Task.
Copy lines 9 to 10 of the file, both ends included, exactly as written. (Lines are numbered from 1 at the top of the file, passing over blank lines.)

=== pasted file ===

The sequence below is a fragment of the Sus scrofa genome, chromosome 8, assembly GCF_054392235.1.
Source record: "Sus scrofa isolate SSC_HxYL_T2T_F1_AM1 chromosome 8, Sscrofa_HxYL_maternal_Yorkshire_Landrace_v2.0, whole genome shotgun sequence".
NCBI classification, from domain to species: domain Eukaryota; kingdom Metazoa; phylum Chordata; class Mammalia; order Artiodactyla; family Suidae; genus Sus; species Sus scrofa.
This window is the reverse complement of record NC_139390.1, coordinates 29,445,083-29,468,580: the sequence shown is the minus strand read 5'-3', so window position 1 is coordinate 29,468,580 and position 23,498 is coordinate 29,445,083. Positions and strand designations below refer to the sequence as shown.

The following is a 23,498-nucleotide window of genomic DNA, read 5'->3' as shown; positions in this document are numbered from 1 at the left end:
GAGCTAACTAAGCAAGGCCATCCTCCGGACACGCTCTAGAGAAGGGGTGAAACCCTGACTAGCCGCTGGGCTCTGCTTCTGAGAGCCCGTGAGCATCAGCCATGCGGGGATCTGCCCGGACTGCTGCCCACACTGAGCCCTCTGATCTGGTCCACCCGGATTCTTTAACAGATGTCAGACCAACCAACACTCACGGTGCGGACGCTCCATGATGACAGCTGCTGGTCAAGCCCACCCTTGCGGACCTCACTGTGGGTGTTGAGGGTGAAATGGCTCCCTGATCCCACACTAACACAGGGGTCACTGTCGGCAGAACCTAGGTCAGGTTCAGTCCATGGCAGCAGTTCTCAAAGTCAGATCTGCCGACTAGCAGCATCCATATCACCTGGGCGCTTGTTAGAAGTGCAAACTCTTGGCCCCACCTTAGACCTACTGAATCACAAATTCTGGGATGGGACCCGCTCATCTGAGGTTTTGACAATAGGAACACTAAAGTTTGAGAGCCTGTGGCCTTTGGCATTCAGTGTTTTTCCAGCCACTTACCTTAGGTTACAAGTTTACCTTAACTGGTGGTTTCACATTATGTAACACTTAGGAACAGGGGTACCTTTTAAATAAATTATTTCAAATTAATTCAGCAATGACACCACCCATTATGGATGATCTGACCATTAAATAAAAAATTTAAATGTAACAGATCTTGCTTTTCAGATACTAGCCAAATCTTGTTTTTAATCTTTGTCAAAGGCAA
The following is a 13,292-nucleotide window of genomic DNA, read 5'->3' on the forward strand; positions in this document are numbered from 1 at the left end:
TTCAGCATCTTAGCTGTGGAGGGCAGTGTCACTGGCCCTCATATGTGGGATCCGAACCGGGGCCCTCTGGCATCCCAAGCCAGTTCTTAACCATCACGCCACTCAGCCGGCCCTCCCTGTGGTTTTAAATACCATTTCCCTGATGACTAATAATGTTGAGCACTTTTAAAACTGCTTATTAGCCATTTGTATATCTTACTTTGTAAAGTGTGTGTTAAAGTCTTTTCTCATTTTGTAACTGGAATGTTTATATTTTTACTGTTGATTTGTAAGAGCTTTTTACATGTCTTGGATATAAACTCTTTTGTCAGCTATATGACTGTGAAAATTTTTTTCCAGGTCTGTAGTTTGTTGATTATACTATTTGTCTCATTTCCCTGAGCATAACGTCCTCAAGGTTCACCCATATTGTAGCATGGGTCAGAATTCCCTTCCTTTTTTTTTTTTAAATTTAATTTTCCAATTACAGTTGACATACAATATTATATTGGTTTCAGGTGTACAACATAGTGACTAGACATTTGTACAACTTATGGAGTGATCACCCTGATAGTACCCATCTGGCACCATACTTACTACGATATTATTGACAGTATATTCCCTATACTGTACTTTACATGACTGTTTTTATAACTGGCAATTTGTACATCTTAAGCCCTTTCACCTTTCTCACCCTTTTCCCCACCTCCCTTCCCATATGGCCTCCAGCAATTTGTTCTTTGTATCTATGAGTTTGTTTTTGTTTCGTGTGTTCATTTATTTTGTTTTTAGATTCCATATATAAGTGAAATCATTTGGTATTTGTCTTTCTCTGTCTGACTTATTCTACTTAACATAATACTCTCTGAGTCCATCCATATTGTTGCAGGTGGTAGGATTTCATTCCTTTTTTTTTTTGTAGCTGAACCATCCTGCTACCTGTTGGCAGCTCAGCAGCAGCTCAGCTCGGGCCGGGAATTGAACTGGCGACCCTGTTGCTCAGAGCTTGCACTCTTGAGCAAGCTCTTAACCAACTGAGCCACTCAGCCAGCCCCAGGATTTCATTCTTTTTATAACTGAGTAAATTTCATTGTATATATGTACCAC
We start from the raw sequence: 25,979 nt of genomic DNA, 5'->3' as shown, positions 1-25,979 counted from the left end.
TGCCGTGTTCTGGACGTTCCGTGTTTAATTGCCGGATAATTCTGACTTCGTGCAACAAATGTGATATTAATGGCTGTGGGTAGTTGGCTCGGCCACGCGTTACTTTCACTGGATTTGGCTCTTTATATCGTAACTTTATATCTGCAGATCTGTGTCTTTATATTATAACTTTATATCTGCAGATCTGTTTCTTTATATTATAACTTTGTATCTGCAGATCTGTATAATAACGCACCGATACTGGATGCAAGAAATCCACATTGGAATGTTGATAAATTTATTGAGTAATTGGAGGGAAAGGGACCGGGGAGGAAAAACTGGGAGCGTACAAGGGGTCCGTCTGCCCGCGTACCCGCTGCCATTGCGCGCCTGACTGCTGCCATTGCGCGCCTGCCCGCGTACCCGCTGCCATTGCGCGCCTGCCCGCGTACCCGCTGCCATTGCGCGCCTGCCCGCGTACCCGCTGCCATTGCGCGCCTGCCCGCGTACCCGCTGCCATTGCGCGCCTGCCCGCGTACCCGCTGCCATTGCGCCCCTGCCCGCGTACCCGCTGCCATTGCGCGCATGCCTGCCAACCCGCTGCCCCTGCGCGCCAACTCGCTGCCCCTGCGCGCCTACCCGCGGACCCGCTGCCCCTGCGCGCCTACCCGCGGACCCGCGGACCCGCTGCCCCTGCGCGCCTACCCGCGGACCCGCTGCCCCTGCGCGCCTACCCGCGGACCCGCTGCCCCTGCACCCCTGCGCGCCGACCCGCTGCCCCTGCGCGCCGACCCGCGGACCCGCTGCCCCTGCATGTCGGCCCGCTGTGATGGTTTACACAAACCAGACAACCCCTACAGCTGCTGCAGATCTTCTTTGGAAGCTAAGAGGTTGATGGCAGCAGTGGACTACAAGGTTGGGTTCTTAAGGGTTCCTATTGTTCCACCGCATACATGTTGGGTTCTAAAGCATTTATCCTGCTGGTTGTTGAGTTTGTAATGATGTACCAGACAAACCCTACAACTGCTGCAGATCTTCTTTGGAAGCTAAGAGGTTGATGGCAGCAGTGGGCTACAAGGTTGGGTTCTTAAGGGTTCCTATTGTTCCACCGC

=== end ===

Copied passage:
We start from the raw sequence: 25,979 nt of genomic DNA, 5'->3' as shown, positions 1-25,979 counted from the left end.
TGCCGTGTTCTGGACGTTCCGTGTTTAATTGCCGGATAATTCTGACTTCGTGCAACAAATGTGATATTAATGGCTGTGGGTAGTTGGCTCGGCCACGCGTTACTTTCACTGGATTTGGCTCTTTATATCGTAACTTTATATCTGCAGATCTGTGTCTTTATATTATAACTTTATATCTGCAGATCTGTTTCTTTATATTATAACTTTGTATCTGCAGATCTGTATAATAACGCACCGATACTGGATGCAAGAAATCCACATTGGAATGTTGATAAATTTATTGAGTAATTGGAGGGAAAGGGACCGGGGAGGAAAAACTGGGAGCGTACAAGGGGTCCGTCTGCCCGCGTACCCGCTGCCATTGCGCGCCTGACTGCTGCCATTGCGCGCCTGCCCGCGTACCCGCTGCCATTGCGCGCCTGCCCGCGTACCCGCTGCCATTGCGCGCCTGCCCGCGTACCCGCTGCCATTGCGCGCCTGCCCGCGTACCCGCTGCCATTGCGCGCCTGCCCGCGTACCCGCTGCCATTGCGCCCCTGCCCGCGTACCCGCTGCCATTGCGCGCATGCCTGCCAACCCGCTGCCCCTGCGCGCCAACTCGCTGCCCCTGCGCGCCTACCCGCGGACCCGCTGCCCCTGCGCGCCTACCCGCGGACCCGCGGACCCGCTGCCCCTGCGCGCCTACCCGCGGACCCGCTGCCCCTGCGCGCCTACCCGCGGACCCGCTGCCCCTGCACCCCTGCGCGCCGACCCGCTGCCCCTGCGCGCCGACCCGCGGACCCGCTGCCCCTGCATGTCGGCCCGCTGTGATGGTTTACACAAACCAGACAACCCCTACAGCTGCTGCAGATCTTCTTTGGAAGCTAAGAGGTTGATGGCAGCAGTGGACTACAAGGTTGGGTTCTTAAGGGTTCCTATTGTTCCACCGCATACATGTTGGGTTCTAAAGCATTTATCCTGCTGGTTGTTGAGTTTGTAATGATGTACCAGACAAACCCTACAACTGCTGCAGATCTTCTTTGGAAGCTAAGAGGTTGATGGCAGCAGTGGGCTACAAGGTTGGGTTCTTAAGGGTTCCTATTGTTCCACCGC